Rotorua students are unlikely to be sporting moustaches this month, despite an open letter being sent to local high schools asking that teenagers be allowed take part in Movember.
In a letter sent to 178 schools nationwide, the Movember Foundation asked that schools suspend their "clean shave policy" so students could take part in the annual fundraiser for men's health.
The letter was sent to Western Heights High School, Rotorua Lakes High School, John Paul College and Rotorua Boys' High School.
While principals had varying opinions as to whether they would be willing to bend school rules, those who spoke to the Rotorua Daily Post said they had not received any expressions of interest from students.
In its letter, the Movember Foundation said, "we believe you have the power to help save young men's lives with one simple act; making an exemption to your school rules, and letting your students grow moustaches for a month".
"This November, men across New Zealand will be growing them to show their support for men's health and wellbeing. But as you might be aware, a number of young men at schools are unable to participate because of rules which prohibit the growth of facial hair.
"Men don't like to talk about their health ... There's an expectation that opening up about their health is some sort of weakness, that they should 'take it like a man'. And as a result, we're losing many of them far too young," the letter read.
• Local teachers grow mos for a cause
"We have to get them talking to each other, and their refusal to do so is, in many ways, more toxic than any disease.
"That's why Movember exists. For the month of November, men sport moustaches for prostate cancer, testicular cancer, mental health, suicide awareness, and other health issues affecting men. These hairy badges are a way for men to open up conversations, inspire donations and change, in their own, uniquely male, way."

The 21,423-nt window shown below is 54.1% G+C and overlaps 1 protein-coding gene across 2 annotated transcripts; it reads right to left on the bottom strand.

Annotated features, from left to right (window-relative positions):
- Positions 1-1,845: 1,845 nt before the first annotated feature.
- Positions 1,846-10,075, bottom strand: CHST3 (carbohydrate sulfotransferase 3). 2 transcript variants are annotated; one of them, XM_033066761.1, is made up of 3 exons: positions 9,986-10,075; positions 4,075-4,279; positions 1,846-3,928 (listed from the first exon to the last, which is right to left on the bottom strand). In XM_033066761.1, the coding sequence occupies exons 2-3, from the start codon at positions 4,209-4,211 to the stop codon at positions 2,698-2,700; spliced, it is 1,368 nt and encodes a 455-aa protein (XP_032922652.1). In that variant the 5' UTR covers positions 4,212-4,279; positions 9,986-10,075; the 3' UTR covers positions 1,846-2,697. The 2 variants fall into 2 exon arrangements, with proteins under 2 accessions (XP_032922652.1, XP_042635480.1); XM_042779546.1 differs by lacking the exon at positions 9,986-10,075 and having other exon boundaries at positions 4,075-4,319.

The letter concluded by saying participating in Movember was an incredible opportunity to get "young men, together as one, talking about issues that are affecting their lives, and creating some real change".
"You can give them the opportunity to grow, not just a moustache, but a healthy mindset."
John Paul College principal Patrick Walsh said it was a worthy cause and students were encouraged to donate, but the school would not suspend its personal hygiene policy.
"The cause is excellent and we are fully supportive of students contributing but we would not allow students to take part at the expense of our high personal hygiene standards.
"We do require students to be cleanly shaven, though we do make allowances for students who can prove they maintain facial hair for religious reasons."
Walsh said he had not received any requests from students to take part in the fundraiser this year.
Rotorua Lakes High School principal Bruce Walker said his school had allowed students to take part in the fundraiser in the past.
"It hasn't been an issue before, but we haven't had any students asking to do it this year.
"I wouldn't be against it, but November is not the best month for students as they have their external exams and should be focusing on that, rather than preening their moustaches."
Western Heights High School said in a written statement, "at this point we have had no requests from students to support Movember so this is not an issue".
Rotorua Boys' High School did not respond to requests for comment.